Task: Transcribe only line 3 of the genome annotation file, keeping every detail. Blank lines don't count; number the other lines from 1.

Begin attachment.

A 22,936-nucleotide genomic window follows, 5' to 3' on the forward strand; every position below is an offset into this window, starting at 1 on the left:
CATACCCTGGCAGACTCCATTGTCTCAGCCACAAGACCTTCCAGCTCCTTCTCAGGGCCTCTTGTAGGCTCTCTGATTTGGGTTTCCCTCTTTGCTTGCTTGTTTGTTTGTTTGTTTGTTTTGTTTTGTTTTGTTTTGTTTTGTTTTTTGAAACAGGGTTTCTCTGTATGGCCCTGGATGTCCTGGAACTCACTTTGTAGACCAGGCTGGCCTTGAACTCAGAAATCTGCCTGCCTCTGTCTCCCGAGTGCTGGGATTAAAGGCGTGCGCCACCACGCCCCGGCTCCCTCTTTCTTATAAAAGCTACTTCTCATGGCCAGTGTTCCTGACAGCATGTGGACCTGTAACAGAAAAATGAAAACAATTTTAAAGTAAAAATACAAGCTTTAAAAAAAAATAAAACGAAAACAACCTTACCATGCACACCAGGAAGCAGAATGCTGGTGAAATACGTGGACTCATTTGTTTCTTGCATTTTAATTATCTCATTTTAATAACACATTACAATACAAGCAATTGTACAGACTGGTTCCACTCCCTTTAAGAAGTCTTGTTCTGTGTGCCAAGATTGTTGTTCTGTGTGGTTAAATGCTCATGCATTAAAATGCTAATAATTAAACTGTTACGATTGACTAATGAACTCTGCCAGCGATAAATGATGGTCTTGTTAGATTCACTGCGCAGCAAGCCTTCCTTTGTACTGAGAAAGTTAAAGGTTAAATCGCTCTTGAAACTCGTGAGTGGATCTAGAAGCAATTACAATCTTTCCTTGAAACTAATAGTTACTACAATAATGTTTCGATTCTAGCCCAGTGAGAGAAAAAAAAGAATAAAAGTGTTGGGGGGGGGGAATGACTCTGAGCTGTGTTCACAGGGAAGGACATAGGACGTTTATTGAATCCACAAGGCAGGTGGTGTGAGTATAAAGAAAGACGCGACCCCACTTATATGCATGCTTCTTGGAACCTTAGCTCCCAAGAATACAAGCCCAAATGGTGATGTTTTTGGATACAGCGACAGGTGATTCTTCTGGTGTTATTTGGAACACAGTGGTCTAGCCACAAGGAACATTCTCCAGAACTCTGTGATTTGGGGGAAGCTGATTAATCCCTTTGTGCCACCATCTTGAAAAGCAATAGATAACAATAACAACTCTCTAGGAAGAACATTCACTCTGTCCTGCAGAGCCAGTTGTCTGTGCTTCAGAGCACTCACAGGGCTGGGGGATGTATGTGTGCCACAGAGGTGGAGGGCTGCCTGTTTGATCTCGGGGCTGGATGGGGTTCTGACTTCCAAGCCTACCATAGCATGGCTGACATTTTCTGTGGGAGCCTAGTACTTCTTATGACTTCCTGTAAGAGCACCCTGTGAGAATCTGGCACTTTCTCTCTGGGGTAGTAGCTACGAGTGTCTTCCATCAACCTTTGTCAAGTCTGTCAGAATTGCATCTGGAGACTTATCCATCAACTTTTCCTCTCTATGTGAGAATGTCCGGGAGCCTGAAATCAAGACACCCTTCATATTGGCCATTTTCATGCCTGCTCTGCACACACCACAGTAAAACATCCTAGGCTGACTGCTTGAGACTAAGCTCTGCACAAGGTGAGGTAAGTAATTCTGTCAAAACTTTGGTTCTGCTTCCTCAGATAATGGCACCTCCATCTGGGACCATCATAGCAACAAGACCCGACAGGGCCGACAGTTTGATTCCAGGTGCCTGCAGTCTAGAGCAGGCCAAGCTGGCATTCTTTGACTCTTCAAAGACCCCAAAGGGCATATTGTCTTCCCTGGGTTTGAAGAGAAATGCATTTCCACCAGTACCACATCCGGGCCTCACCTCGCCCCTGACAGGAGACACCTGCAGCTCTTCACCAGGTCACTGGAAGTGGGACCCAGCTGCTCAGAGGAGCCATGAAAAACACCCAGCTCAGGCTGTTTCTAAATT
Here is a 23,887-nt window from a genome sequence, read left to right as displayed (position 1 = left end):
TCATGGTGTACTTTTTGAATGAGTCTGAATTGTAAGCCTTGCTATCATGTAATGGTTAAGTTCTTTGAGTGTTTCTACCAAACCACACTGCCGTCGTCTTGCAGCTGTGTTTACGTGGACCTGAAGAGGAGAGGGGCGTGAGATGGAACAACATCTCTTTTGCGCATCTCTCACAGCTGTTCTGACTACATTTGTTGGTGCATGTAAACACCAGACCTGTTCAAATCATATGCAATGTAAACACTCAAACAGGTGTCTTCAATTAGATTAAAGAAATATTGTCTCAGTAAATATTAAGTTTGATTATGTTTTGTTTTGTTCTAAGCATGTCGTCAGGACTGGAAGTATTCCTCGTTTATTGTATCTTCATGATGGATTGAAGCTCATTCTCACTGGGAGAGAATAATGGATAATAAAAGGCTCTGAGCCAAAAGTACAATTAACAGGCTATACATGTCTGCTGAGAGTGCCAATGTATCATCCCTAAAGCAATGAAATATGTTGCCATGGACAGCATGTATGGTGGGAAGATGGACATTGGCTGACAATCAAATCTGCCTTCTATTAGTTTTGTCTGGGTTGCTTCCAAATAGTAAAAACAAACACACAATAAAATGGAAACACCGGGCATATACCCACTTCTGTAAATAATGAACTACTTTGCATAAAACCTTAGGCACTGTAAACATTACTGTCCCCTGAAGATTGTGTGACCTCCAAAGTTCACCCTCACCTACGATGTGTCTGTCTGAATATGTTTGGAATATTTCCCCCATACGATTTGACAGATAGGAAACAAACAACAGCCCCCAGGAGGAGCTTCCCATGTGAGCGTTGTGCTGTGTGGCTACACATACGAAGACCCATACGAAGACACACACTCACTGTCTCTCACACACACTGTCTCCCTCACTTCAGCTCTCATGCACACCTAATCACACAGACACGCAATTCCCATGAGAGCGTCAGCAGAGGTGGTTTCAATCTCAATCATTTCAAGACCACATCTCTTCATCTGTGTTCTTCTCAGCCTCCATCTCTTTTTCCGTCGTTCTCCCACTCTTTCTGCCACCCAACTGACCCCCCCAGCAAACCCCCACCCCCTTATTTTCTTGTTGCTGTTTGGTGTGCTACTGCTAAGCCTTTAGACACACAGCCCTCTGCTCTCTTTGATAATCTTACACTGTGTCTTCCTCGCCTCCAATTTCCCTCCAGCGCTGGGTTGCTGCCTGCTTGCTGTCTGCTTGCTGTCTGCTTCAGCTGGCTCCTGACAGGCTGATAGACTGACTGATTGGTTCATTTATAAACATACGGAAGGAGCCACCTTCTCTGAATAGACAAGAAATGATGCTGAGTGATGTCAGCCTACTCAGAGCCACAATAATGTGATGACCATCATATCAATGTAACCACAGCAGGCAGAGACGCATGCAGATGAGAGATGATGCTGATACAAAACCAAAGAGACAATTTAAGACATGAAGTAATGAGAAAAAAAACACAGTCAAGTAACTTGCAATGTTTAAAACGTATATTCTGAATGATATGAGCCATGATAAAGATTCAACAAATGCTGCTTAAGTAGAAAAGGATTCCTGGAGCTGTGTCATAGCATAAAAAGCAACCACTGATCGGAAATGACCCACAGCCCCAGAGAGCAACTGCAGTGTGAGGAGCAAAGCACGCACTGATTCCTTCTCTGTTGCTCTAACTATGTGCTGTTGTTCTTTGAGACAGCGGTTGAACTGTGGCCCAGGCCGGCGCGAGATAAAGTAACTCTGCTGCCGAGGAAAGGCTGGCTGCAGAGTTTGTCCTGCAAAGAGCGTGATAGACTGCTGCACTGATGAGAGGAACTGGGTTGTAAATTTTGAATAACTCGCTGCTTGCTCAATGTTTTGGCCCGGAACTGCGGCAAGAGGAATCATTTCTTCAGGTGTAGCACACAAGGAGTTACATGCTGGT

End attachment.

Here is a 23,887-nt window from a genome sequence, read left to right as displayed (position 1 = left end):